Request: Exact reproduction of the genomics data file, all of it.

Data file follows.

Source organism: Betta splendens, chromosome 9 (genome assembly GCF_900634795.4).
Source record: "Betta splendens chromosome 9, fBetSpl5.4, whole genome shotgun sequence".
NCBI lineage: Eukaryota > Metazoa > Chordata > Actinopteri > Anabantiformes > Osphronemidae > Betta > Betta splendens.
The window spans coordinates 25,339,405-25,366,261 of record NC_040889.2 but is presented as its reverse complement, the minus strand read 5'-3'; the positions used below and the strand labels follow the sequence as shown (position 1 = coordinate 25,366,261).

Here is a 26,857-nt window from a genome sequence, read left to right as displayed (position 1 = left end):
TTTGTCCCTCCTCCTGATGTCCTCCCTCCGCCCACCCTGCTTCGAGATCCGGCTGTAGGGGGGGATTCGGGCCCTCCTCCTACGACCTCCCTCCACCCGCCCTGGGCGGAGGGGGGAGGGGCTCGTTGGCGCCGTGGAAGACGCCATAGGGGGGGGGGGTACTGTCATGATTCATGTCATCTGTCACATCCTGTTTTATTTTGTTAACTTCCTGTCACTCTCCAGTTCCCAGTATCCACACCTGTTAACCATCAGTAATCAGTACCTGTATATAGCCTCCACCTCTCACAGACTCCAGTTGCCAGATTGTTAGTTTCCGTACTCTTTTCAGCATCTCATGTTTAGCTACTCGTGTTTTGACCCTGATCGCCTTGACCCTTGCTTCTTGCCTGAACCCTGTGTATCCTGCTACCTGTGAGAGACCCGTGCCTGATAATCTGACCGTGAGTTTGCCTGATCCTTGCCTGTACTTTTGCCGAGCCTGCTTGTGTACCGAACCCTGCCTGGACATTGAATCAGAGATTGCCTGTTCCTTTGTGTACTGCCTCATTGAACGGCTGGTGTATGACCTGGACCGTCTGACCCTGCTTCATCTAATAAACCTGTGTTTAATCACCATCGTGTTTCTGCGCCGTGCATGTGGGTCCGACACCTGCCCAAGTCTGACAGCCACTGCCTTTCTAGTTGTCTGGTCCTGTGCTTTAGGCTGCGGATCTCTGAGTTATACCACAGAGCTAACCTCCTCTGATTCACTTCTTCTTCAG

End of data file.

Source organism: Betta splendens, chromosome 9 (genome assembly GCF_900634795.4).
Source record: "Betta splendens chromosome 9, fBetSpl5.4, whole genome shotgun sequence".
NCBI lineage: Eukaryota > Metazoa > Chordata > Actinopteri > Anabantiformes > Osphronemidae > Betta > Betta splendens.
The window spans coordinates 25,339,405-25,366,261 of record NC_040889.2 but is presented as its reverse complement, the minus strand read 5'-3'; the positions used below and the strand labels follow the sequence as shown (position 1 = coordinate 25,366,261).

Here is a 26,857-nt window from a genome sequence, read left to right as displayed (position 1 = left end):
TTTGTCCCTCCTCCTGATGTCCTCCCTCCGCCCACCCTGCTTCGAGATCCGGCTGTAGGGGGGGATTCGGGCCCTCCTCCTACGACCTCCCTCCACCCGCCCTGGGCGGAGGGGGGAGGGGCTCGTTGGCGCCGTGGAAGACGCCATAGGGGGGGGGGGTACTGTCATGATTCATGTCATCTGTCACATCCTGTTTTATTTTGTTAACTTCCTGTCACTCTCCAGTTCCCAGTATCCACACCTGTTAACCATCAGTAATCAGTACCTGTATATAGCCTCCACCTCTCACAGACTCCAGTTGCCAGATTGTTAGTTTCCGTACTCTTTTCAGCATCTCATGTTTAGCTACTCGTGTTTTGACCCTGATCGCCTTGACCCTTGCTTCTTGCCTGAACCCTGTGTATCCTGCTACCTGTGAGAGACCCGTGCCTGATAATCTGACCGTGAGTTTGCCTGATCCTTGCCTGTACTTTTGCCGAGCCTGCTTGTGTACCGAACCCTGCCTGGACATTGAATCAGAGATTGCCTGTTCCTTTGTGTACTGCCTCATTGAACGGCTGGTGTATGACCTGGACCGTCTGACCCTGCTTCATCTAATAAACCTGTGTTTAATCACCATCGTGTTTCTGCGCCGTGCATGTGGGTCCGACACCTGCCCAAGTCTGACAGCCACTGCCTTTCTAGTTGTCTGGTCCTGTGCTTTAGGCTGCGGATCTCTGAGTTATACCACAGAGCTAACCTCCTCTGATTCACTTCTTCTTCAG